Long-Term Population-Based Study on Echocardiography Has Flaws

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Due to the length of this study, many definitions and recommendations have been updated. According to HealthFair CMO, this study does not accurately show the echocardiogram as a valuable tool.

A recent article in the Journal of the American Medical Association titled Echocardiographic Screening of the General Population and Long-Term Survival: A Randomized Clinical Study1 was supposed to present medical evidence against the use of the echocardiogram in a population-based study design.

“In my opinion, after careful review, there are several flaws in the basic premise of the article. The flaws include: the primary and secondary questions being asked to be answered, the length of the follow-up, the kind of follow-up, and the overall conclusions,” stated Dr. Robert Oristaglio, Chief Medical Officer of HealthFair. “The echocardiogram is an invaluable tool. It helps guide management decisions, can be prognostic and should be used very early in the evaluation of an at-risk individual.”        

Echocardiography has seen a progression expansion of its use and indications over the past decade. It provides a great deal of valuable information, and is quite helpful in the overall evaluation of patients. However, it has never been used, not back in 1974 when this study commenced nor through 2007 when the study appears to have ended, to answer the primary and secondary questions proposed in the study: not in an unselected, population based cohort.

During the first twenty years of the study, there are issues with the definition of risk factors identified, as well as the medications used; the follow-up of the participants and their overall compliance with appointments and medications; and the compliance of the treating physicians. Then there are the problems with the ultimate levels considered proper for blood pressure, blood sugar, weight, and so forth.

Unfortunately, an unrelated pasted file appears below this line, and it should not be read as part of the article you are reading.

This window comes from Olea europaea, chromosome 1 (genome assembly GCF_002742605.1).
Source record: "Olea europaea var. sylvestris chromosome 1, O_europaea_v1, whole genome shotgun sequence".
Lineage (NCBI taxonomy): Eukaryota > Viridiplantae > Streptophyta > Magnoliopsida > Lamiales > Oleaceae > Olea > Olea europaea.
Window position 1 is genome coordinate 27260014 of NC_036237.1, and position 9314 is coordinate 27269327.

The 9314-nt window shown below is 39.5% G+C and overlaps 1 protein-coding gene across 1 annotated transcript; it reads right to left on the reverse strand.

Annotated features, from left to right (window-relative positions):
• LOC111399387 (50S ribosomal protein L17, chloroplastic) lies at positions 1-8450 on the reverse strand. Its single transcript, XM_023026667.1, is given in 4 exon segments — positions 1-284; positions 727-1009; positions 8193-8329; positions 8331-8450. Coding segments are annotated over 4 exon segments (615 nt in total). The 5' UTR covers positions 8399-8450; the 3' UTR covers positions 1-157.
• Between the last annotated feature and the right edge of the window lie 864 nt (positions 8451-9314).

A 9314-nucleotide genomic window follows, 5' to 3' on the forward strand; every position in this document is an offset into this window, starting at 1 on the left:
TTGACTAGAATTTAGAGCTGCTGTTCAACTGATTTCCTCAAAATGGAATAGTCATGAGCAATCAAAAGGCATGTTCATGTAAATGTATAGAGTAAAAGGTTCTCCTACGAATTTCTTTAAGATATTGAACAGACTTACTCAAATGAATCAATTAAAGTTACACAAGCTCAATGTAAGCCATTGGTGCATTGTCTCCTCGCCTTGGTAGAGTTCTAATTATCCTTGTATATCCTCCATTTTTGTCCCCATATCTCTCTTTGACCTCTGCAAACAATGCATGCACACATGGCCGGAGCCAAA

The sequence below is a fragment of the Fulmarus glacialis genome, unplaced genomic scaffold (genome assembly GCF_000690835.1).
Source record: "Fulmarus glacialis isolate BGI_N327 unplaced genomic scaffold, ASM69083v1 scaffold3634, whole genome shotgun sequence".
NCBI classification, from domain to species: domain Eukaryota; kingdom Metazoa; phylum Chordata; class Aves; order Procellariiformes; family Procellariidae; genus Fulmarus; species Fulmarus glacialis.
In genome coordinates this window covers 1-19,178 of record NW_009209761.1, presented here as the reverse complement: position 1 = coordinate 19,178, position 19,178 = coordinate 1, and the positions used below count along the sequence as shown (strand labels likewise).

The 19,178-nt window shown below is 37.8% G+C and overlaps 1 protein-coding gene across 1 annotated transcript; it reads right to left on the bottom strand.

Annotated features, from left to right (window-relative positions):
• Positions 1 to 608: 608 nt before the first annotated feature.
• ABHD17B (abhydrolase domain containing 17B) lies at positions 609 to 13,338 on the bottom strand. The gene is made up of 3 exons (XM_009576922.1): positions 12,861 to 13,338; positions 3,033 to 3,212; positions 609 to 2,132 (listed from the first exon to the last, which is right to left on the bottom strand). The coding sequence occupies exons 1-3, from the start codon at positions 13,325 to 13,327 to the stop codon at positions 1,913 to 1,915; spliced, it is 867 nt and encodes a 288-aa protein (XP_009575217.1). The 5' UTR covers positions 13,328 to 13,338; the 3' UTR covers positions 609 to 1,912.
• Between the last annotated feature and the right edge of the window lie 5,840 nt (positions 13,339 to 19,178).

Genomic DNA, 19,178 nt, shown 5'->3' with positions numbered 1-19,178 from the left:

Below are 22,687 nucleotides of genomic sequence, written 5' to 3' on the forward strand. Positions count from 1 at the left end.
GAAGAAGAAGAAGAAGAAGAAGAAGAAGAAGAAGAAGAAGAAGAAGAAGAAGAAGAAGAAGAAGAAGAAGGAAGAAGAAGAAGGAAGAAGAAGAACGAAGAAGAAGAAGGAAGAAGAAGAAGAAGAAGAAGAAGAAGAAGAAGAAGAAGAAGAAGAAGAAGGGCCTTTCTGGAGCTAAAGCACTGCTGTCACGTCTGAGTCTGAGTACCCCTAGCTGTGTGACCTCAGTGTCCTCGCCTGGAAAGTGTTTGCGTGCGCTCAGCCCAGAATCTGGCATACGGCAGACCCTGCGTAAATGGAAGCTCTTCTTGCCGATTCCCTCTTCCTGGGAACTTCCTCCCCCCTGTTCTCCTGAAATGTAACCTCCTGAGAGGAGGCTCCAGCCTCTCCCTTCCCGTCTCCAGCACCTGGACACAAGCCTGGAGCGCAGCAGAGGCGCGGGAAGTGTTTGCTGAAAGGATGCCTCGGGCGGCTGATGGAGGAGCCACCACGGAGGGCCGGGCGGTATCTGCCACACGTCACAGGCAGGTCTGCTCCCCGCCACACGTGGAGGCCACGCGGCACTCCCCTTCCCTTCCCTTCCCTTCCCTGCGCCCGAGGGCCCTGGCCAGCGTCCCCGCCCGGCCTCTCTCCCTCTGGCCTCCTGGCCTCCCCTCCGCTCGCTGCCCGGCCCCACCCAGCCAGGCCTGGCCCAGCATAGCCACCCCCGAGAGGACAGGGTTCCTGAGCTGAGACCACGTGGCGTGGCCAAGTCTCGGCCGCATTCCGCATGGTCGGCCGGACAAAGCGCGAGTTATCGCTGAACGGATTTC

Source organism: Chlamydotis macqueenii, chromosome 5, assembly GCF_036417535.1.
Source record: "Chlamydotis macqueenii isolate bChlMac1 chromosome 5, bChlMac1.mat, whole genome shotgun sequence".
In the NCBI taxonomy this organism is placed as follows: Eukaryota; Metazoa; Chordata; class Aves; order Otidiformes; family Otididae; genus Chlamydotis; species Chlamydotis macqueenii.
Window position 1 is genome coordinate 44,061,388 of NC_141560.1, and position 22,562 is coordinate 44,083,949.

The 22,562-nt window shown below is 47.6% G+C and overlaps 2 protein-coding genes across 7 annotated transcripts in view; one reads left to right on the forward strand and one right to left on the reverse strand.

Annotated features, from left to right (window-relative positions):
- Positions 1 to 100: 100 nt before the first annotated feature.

Today, high blood pressure is defined slightly differently as for the blood pressure goal to achieve; abnormal lipids, that is cholesterol, are defined differently as well as the goal for reduction; same for blood sugar control and weight control. Today there are more aggressive recommendations for smoking cessation, weight reduction, blood sugar control, and cholesterol reduction. Furthermore, the medications which have been developed over the past decade are far better and far more powerful than those used 15 to 30 years ago.

“It is not any wonder why a population-based study over thirty years looking at the outcomes mentioned above, would be skewed?” stated Dr. Oristaglio.

Dr. Orisatglio comments further on this study at http://healthfair.com/echocardiogram-is-an-invaluable-tool/.

About HealthFair:

HealthFair is a national health and wellness company that empowers individuals with affordable access to preventive healthcare. The Company’s broad range of preventive tests allows clients to proactively take control of their healthcare through the early detection and management of risk factors that can lead to longer and healthier lives. The Company’s goal is to save and extend lives, reduce costs and improve national healthcare by testing one million participants per year by 2020. For more information, visit http://www.healthfair.com.

LeAnn McDonald
Healthfair, Public Relations & Communications Director

1 http://archinte.jamanetwork.com/article.aspx?articleid=1718443

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LeAnn McDonald
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